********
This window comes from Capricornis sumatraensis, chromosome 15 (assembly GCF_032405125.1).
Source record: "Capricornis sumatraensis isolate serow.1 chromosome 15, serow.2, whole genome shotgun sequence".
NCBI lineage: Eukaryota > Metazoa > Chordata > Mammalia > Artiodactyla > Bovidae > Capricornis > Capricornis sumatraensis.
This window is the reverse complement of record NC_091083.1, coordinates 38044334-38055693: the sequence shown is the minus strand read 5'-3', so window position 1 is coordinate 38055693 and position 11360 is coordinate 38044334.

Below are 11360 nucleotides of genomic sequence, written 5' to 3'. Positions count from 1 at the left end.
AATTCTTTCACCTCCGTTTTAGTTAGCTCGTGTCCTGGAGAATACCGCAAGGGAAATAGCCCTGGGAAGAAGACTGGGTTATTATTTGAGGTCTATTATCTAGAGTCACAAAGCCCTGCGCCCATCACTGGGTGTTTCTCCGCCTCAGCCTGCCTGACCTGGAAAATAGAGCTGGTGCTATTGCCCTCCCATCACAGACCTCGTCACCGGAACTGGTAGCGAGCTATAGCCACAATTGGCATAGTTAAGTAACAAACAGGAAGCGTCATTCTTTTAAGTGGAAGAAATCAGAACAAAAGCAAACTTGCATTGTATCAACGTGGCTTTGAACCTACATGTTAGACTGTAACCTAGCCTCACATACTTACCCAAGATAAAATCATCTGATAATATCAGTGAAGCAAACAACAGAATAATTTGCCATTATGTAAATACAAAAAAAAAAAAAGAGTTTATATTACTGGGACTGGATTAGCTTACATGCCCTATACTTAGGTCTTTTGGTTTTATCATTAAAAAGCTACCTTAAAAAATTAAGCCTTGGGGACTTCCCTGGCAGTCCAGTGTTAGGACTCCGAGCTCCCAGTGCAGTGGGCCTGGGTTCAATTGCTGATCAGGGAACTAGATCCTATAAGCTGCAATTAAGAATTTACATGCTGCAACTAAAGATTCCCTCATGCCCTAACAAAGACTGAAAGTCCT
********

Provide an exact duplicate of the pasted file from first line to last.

This window comes from Capricornis sumatraensis, chromosome 15 (assembly GCF_032405125.1).
Source record: "Capricornis sumatraensis isolate serow.1 chromosome 15, serow.2, whole genome shotgun sequence".
NCBI lineage: Eukaryota > Metazoa > Chordata > Mammalia > Artiodactyla > Bovidae > Capricornis > Capricornis sumatraensis.
This window is the reverse complement of record NC_091083.1, coordinates 38044334-38055693: the sequence shown is the minus strand read 5'-3', so window position 1 is coordinate 38055693 and position 11360 is coordinate 38044334.

Below are 11360 nucleotides of genomic sequence, written 5' to 3'. Positions count from 1 at the left end.
AATTCTTTCACCTCCGTTTTAGTTAGCTCGTGTCCTGGAGAATACCGCAAGGGAAATAGCCCTGGGAAGAAGACTGGGTTATTATTTGAGGTCTATTATCTAGAGTCACAAAGCCCTGCGCCCATCACTGGGTGTTTCTCCGCCTCAGCCTGCCTGACCTGGAAAATAGAGCTGGTGCTATTGCCCTCCCATCACAGACCTCGTCACCGGAACTGGTAGCGAGCTATAGCCACAATTGGCATAGTTAAGTAACAAACAGGAAGCGTCATTCTTTTAAGTGGAAGAAATCAGAACAAAAGCAAACTTGCATTGTATCAACGTGGCTTTGAACCTACATGTTAGACTGTAACCTAGCCTCACATACTTACCCAAGATAAAATCATCTGATAATATCAGTGAAGCAAACAACAGAATAATTTGCCATTATGTAAATACAAAAAAAAAAAAAGAGTTTATATTACTGGGACTGGATTAGCTTACATGCCCTATACTTAGGTCTTTTGGTTTTATCATTAAAAAGCTACCTTAAAAAATTAAGCCTTGGGGACTTCCCTGGCAGTCCAGTGTTAGGACTCCGAGCTCCCAGTGCAGTGGGCCTGGGTTCAATTGCTGATCAGGGAACTAGATCCTATAAGCTGCAATTAAGAATTTACATGCTGCAACTAAAGATTCCCTCATGCCCTAACAAAGACTGAAAGTCCT